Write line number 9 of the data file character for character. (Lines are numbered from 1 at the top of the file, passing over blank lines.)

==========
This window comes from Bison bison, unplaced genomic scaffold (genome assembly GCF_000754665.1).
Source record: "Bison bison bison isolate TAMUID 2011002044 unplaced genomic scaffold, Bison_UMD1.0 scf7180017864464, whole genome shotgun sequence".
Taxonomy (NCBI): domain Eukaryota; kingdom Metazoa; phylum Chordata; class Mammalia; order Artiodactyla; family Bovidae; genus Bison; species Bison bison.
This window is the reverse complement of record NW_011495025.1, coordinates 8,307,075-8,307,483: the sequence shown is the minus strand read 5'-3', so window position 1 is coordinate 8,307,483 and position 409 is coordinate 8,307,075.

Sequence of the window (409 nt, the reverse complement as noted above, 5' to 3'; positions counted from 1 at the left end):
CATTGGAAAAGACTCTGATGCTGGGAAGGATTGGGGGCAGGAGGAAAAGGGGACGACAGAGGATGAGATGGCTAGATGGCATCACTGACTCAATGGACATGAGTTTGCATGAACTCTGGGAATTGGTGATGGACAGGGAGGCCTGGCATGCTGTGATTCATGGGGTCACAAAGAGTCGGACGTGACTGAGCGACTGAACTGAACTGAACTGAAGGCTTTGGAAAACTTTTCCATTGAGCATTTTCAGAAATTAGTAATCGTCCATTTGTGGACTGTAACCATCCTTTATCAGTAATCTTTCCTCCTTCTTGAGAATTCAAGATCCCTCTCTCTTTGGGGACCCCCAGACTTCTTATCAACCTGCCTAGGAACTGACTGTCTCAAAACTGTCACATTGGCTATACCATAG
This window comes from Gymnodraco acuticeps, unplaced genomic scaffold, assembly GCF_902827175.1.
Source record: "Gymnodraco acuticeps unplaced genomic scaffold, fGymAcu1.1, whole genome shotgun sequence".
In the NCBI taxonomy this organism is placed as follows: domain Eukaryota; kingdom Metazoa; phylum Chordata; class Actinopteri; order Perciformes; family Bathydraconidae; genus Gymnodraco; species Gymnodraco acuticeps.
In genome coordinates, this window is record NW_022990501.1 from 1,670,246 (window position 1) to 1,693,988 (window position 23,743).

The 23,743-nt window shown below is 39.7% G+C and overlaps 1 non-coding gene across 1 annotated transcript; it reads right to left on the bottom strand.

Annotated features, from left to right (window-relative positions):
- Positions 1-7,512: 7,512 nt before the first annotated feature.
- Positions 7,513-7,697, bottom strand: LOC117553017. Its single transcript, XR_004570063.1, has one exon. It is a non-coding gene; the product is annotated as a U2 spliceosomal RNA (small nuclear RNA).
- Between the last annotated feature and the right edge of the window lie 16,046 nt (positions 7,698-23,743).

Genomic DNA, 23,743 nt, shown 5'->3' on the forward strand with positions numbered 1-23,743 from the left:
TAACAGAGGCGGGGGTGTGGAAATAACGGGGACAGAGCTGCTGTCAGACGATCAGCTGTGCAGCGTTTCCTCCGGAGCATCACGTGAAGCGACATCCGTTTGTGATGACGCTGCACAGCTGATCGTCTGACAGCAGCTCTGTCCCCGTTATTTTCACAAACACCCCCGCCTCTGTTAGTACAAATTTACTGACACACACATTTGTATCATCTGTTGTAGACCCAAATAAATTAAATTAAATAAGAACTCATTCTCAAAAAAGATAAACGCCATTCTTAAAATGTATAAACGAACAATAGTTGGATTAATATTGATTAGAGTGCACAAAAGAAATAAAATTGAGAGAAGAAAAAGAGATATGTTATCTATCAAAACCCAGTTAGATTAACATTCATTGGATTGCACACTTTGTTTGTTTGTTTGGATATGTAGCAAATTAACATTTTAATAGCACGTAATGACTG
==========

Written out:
In the NCBI taxonomy this organism is placed as follows: domain Eukaryota; kingdom Metazoa; phylum Chordata; class Actinopteri; order Perciformes; family Bathydraconidae; genus Gymnodraco; species Gymnodraco acuticeps.